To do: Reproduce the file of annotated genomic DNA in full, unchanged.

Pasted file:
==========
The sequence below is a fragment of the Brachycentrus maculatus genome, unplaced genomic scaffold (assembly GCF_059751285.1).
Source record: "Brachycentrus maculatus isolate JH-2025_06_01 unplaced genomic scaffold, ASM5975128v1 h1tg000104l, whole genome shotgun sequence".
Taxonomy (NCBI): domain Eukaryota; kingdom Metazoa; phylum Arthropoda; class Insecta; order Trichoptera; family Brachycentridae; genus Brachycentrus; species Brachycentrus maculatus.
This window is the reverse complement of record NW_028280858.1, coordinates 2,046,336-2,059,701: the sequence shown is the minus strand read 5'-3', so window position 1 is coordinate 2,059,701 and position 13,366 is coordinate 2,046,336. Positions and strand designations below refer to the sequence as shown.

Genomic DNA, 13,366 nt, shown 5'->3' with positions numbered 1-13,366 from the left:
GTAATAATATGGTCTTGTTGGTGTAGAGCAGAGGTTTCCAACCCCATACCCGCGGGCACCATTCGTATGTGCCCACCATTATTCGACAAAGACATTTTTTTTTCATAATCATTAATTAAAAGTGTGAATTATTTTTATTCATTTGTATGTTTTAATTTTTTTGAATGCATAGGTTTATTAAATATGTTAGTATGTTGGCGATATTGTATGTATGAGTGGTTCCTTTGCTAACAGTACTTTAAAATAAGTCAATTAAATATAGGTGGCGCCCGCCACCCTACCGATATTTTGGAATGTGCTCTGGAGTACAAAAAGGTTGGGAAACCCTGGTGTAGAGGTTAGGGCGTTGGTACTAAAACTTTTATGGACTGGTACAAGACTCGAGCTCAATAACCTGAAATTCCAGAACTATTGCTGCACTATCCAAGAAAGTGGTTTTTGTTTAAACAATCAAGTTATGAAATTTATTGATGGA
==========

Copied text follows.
The sequence below is a fragment of the Brachycentrus maculatus genome, unplaced genomic scaffold (assembly GCF_059751285.1).
Source record: "Brachycentrus maculatus isolate JH-2025_06_01 unplaced genomic scaffold, ASM5975128v1 h1tg000104l, whole genome shotgun sequence".
Taxonomy (NCBI): domain Eukaryota; kingdom Metazoa; phylum Arthropoda; class Insecta; order Trichoptera; family Brachycentridae; genus Brachycentrus; species Brachycentrus maculatus.
This window is the reverse complement of record NW_028280858.1, coordinates 2,046,336-2,059,701: the sequence shown is the minus strand read 5'-3', so window position 1 is coordinate 2,059,701 and position 13,366 is coordinate 2,046,336. Positions and strand designations below refer to the sequence as shown.

Genomic DNA, 13,366 nt, shown 5'->3' with positions numbered 1-13,366 from the left:
GTAATAATATGGTCTTGTTGGTGTAGAGCAGAGGTTTCCAACCCCATACCCGCGGGCACCATTCGTATGTGCCCACCATTATTCGACAAAGACATTTTTTTTTCATAATCATTAATTAAAAGTGTGAATTATTTTTATTCATTTGTATGTTTTAATTTTTTTGAATGCATAGGTTTATTAAATATGTTAGTATGTTGGCGATATTGTATGTATGAGTGGTTCCTTTGCTAACAGTACTTTAAAATAAGTCAATTAAATATAGGTGGCGCCCGCCACCCTACCGATATTTTGGAATGTGCTCTGGAGTACAAAAAGGTTGGGAAACCCTGGTGTAGAGGTTAGGGCGTTGGTACTAAAACTTTTATGGACTGGTACAAGACTCGAGCTCAATAACCTGAAATTCCAGAACTATTGCTGCACTATCCAAGAAAGTGGTTTTTGTTTAAACAATCAAGTTATGAAATTTATTGATGGA